Justin Delgado is husband to Kacie Doyle-Delgado, diagnosed at age 11. After more than a decade together, he considers himself to be an expert carb counter and Dexcom inserter. He graduated with his Master of Science in Finance from the University of Utah in 2013 and has been working in commercial banking since then. He attended his first Friends for Life conference in 2015 and is looking forward to volunteering with the teens.
May 31, 2006
Question from Elkins, West Virginia, USA:
Since normal blood sugars range from 70 to 110 mg/dl [3.9 to 6.1 mmol/L] in non-diabetics, when does damage occur in diabetics? Is it as soon as it reaches 110 mg/dl [6.1 mmol/L] and up? Does it take awhile for the damage to occur? If blood sugars go too high in diabetics and you correct with more insulin, are you preventing any damage? How long does the blood sugar need to remain high before damage begins? Have there been any studies on this?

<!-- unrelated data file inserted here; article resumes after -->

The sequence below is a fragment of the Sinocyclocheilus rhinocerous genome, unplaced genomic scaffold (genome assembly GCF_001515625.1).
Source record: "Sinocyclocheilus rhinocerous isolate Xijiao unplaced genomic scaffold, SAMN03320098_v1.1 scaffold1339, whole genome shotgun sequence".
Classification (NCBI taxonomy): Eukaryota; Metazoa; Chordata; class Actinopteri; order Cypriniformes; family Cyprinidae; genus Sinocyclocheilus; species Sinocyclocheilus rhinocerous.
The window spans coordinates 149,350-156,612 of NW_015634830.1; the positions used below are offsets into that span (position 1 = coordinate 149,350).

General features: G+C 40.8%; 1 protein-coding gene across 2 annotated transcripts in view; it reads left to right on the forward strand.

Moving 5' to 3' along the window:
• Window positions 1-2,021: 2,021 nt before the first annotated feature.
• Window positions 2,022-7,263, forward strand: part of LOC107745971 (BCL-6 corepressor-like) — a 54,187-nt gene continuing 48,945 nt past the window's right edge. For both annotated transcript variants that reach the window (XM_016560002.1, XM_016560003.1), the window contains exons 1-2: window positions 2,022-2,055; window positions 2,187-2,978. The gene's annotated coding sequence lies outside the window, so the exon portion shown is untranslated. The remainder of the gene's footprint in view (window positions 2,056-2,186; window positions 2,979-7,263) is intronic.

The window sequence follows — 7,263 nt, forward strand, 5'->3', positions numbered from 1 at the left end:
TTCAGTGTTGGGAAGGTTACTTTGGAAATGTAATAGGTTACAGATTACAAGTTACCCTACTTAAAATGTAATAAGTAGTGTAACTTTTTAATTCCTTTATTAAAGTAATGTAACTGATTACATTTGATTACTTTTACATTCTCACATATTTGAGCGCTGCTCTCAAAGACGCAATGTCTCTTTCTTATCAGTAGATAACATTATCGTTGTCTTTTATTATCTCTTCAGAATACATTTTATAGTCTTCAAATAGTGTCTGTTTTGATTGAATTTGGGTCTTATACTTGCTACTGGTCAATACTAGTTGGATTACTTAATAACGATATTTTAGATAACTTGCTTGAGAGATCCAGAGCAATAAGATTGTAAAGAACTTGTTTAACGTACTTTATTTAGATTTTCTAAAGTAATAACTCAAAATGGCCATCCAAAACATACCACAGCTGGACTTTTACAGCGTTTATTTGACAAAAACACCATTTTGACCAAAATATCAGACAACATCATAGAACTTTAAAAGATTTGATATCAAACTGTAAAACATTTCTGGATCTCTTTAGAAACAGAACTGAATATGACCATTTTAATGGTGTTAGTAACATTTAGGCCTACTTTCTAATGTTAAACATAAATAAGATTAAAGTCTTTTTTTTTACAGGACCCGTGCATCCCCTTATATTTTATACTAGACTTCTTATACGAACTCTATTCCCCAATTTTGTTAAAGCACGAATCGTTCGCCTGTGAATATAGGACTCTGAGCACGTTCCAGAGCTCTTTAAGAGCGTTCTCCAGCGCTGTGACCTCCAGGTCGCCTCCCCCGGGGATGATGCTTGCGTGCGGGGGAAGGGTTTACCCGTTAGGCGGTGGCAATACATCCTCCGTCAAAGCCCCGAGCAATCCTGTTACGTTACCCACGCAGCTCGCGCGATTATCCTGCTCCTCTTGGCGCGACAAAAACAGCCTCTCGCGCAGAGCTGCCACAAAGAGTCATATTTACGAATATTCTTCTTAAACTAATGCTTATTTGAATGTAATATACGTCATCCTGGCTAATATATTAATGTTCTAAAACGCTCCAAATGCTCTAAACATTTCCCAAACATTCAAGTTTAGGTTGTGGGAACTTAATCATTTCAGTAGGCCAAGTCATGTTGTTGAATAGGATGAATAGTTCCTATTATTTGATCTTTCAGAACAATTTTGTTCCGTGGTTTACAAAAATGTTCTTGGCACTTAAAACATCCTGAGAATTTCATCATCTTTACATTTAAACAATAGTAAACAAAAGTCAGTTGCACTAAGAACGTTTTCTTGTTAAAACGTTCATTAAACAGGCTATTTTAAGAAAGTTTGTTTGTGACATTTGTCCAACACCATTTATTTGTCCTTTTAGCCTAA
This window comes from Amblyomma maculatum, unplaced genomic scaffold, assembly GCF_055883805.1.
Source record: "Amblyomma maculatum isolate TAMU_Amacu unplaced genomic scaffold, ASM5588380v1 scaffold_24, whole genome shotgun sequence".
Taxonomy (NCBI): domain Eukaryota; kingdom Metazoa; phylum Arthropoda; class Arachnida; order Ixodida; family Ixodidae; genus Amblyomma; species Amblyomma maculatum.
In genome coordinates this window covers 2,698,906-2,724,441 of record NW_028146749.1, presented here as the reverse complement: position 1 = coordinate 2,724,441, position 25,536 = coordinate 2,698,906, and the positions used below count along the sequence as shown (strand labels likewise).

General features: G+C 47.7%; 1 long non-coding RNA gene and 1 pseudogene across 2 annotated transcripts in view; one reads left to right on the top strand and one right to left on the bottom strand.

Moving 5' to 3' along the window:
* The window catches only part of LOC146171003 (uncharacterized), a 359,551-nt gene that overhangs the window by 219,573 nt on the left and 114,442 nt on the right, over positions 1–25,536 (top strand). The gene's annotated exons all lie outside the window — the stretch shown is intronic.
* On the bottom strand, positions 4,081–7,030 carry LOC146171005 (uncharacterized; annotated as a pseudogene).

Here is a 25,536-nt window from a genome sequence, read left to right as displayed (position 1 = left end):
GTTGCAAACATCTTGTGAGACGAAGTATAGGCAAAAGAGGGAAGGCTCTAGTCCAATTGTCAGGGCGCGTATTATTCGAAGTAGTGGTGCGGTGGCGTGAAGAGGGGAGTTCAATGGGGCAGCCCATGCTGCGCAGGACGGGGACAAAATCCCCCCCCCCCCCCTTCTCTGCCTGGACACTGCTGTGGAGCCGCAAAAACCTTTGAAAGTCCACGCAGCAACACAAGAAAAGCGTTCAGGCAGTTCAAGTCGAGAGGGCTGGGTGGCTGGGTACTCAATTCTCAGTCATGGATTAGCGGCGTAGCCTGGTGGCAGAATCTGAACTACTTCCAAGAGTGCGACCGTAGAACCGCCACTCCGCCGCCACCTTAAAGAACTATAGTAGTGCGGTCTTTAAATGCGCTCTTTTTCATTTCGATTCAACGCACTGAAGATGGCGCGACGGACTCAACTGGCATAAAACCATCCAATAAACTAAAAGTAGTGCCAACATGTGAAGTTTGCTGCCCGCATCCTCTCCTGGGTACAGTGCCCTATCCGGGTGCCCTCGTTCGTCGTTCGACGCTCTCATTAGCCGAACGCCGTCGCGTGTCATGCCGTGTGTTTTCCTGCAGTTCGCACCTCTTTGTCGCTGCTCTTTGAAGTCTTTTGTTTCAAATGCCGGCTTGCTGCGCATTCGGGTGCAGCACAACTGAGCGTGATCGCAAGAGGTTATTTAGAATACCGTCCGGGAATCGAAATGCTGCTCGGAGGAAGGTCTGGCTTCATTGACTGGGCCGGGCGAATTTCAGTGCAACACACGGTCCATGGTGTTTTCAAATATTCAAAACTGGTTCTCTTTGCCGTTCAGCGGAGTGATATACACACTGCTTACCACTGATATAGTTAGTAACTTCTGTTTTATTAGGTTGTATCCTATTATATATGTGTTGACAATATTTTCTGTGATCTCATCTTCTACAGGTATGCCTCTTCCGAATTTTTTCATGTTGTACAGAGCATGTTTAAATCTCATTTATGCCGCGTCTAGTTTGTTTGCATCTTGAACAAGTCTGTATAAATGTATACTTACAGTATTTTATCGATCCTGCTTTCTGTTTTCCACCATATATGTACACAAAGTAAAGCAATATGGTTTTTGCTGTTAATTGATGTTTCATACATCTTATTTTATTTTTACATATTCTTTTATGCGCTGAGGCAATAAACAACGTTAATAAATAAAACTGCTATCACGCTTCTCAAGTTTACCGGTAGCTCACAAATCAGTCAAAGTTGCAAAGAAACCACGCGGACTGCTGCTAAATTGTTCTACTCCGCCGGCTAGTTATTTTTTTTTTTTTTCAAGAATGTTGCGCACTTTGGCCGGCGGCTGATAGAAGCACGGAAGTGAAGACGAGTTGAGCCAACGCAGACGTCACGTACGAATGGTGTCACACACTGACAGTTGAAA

There is no magic formula for when and how high blood sugar causes damage. We know that any higher blood glucose levels cause damage and the longer the blood sugar stays elevated, the more likely the damage. There is also some genetic susceptibility at work so that some are more resistant to such damage while others more susceptible. Factors such as weight, lipid levels, and blood pressure are important to know about just as history of heart disease, stroke, circulatory problems give a clue to who may be more or less susceptible. We even know that even high-normal values (low 100s mg/dl [5.6 to 6.7 mmol/L]) for blood sugars are associated with more heart disease, for instance. So, there is no safe zone. Low normal is better than high normal, just as an A1c of 6.0% is high normal but also associated with more heart disease, etc. versus 7.0% vs 8.0% etc. The higher the blood sugar, the higher the A1c and the longer duration, the worse. The balance with blood glucose control always has to be taken into account versus how much and how severe is the hypoglycemia.